Wednesday, June 21, 2006

At Last, We Know What's in the Bowl

I'll keep this relatively brief, partially because I'm tired from staying up past 1 am watching the bonus coverage, but mostly because anything I could think to say will be repeated incessantly for the next few weeks.

Mark me down as one of the many who thought that, in spite of losing three in a row against a surging Heat team, the Mavs would pull it together and win both games on their homecourt. But as has been the case pretty much all season long, the Heat ultimately proved the doubters (myself included) wrong.

Dallas played some of the most energetic defense I've ever seen from them when it forced turnover after turnover in the second quarter. But as was the case all series long, the effort wasn't sustained. Equally inconsistent was the Dallas offense, which once again lapsed into poor jumpshooting. Dallas's rate of 3-point makes in Game 6 was more than 9% below its season average. Entering the fourth, the Mavs had gone to the line TWICE the entire game. If not for Miami going over the penalty early in the fourth, the final number of FTA wouldn't have been much higher. It's also worth noting that Nowitzki didn't score a single basket in the money quarter. As I have all series, I wonder whether this was purely the players's doing, or whether it was an oversight on the part of Avery Johnson. Even if the former is true, it's clear that the coach's messages stopped getting through.

Then there's the greatness that is Wade, who didn't force a single thing all night and cruised to most effortless 36 points, 10 rebounds, 5 assists, 4 steals and 3 blocks. After Game 2, he seemed to beat the Mavs almost single-handedly, slicing through double (if not triple) teams and, as Marv Albert might say, unleashing the entire repetoire. Say what you will about how the officials treated the superstar, but the Mavs never found an answer for Wade on the defensive end. The same is not true of the Heat's defense, which harassed Nowitzki into passing out of double teams for nearly the entire second half of Game 6.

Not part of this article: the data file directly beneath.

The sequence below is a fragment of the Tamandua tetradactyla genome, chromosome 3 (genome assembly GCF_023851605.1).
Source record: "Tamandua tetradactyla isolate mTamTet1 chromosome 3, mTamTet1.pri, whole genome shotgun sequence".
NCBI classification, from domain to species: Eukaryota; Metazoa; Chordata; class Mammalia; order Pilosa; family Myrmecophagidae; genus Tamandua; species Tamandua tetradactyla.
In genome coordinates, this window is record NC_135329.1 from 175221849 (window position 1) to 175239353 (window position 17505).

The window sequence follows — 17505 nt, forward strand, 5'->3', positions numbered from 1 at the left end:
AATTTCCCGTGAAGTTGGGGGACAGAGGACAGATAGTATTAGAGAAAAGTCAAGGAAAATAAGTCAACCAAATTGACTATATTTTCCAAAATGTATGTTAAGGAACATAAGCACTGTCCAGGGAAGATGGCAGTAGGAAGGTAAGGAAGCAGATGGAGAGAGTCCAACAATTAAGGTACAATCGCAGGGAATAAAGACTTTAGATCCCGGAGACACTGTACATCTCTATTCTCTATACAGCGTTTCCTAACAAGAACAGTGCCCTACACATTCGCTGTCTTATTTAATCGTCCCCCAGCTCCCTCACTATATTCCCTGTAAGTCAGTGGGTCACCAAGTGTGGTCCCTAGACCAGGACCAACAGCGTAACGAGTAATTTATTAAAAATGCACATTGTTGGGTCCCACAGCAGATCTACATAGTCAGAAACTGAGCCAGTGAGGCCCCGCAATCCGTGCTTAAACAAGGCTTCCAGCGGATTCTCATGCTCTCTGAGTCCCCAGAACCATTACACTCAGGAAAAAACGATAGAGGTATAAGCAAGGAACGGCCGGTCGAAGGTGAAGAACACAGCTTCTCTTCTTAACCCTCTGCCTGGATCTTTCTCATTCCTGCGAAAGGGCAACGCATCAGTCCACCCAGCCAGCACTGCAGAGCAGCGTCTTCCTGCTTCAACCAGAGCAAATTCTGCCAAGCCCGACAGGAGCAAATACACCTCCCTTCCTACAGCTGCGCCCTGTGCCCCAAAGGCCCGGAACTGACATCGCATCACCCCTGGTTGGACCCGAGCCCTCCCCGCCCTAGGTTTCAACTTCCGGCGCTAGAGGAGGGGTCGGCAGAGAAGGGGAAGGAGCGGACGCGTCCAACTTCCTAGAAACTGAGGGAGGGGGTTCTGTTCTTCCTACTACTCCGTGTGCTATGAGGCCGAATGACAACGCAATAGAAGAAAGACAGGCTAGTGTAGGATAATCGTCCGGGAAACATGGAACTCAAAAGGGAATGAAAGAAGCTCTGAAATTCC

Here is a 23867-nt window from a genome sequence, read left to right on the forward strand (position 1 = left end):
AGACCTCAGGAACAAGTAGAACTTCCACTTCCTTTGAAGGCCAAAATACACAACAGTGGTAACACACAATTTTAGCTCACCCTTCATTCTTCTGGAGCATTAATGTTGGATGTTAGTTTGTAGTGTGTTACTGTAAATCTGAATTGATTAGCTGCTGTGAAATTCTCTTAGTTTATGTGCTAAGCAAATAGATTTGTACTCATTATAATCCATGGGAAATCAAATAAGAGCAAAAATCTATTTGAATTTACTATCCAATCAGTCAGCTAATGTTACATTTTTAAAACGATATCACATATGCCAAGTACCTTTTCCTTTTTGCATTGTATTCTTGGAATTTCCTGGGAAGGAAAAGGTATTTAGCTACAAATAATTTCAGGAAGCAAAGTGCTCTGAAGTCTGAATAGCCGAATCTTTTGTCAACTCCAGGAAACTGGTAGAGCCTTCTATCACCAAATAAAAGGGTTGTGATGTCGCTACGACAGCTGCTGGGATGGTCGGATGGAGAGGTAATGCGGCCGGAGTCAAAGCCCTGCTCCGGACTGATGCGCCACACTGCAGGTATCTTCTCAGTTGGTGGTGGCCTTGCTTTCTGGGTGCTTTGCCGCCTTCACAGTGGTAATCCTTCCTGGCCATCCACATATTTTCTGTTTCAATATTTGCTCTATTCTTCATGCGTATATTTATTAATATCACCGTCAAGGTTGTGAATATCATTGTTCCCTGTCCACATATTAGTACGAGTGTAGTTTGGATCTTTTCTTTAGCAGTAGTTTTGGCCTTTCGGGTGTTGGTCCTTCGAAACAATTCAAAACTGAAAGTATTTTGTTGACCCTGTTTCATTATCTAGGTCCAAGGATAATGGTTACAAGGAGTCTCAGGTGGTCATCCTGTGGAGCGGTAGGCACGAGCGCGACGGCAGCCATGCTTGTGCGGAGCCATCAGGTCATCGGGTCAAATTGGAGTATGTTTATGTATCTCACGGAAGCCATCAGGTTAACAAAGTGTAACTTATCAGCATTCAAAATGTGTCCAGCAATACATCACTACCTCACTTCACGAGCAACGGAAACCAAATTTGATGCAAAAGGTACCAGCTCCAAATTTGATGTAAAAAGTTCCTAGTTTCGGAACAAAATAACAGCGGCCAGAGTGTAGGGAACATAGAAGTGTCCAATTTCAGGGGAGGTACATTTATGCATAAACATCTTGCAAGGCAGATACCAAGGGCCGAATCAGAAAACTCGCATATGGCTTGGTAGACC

As is always the case when a team (and especially a heavily favored one) loses, there will be a flood of what-ifs, some of them valid. What if the Mavs hadn't coughed up that Game 3 lead? What if Nowitzki, not Terry, had taken that final shot at the end of regulation in Game 5? What if Avery had played Marquis Daniels more? Some interesting notes:
-Dallas lost three of the last four games despite holding double-digit leads. Prior to that, they were 10-0 in games they once lead by 10 or more.
-Games 3 through 6 comprised Avery Johnson's first 4-game losing streak of his coaching career.
-Since the NBA changed to the 2-3-2 format for the Finals in '85, ten teams, including Dallas, have won the first 2 games. Dallas became the only one of those teams not to win the championship.
Inevitably, the temptation is to peg the Mavs's failure not on the excellence of Miami's play, but on an internal collapse of epic proportions. While there was an obvious breakdown from within Dallas, Miami's performance in Game 6 revealed who was more deserving. The Heat acted like its season was on the it was. A Game 7 on the road would have been extremely difficult, and they knew it. So they scrapped for every loose ball, steal, and block they could get their hands on. Haslem decided to find a jumper, Mourning mustered another string of minutes evocative of his Defensive Player years, and Walker crashed the boards. They outrebounded, outshot, and outhustled.

So forget what the Sports Guy might have said about a Heat victory and the decline of the team game. While the winning team did have the series's best player, Game 6 was a testament to Miami's collective commitment to Riley's system. From subverting the biggest egos to snagging rebounds to playing the 3-2 zone to near boredom, the Heat executed as a group. The Mavs didn't. And basketball being the deceptively easy game it is, that was all it took.

Miami Heat, 2006 NBA Champions.

15 strong.

Can't you just see the wristbands?

Monday, June 19, 2006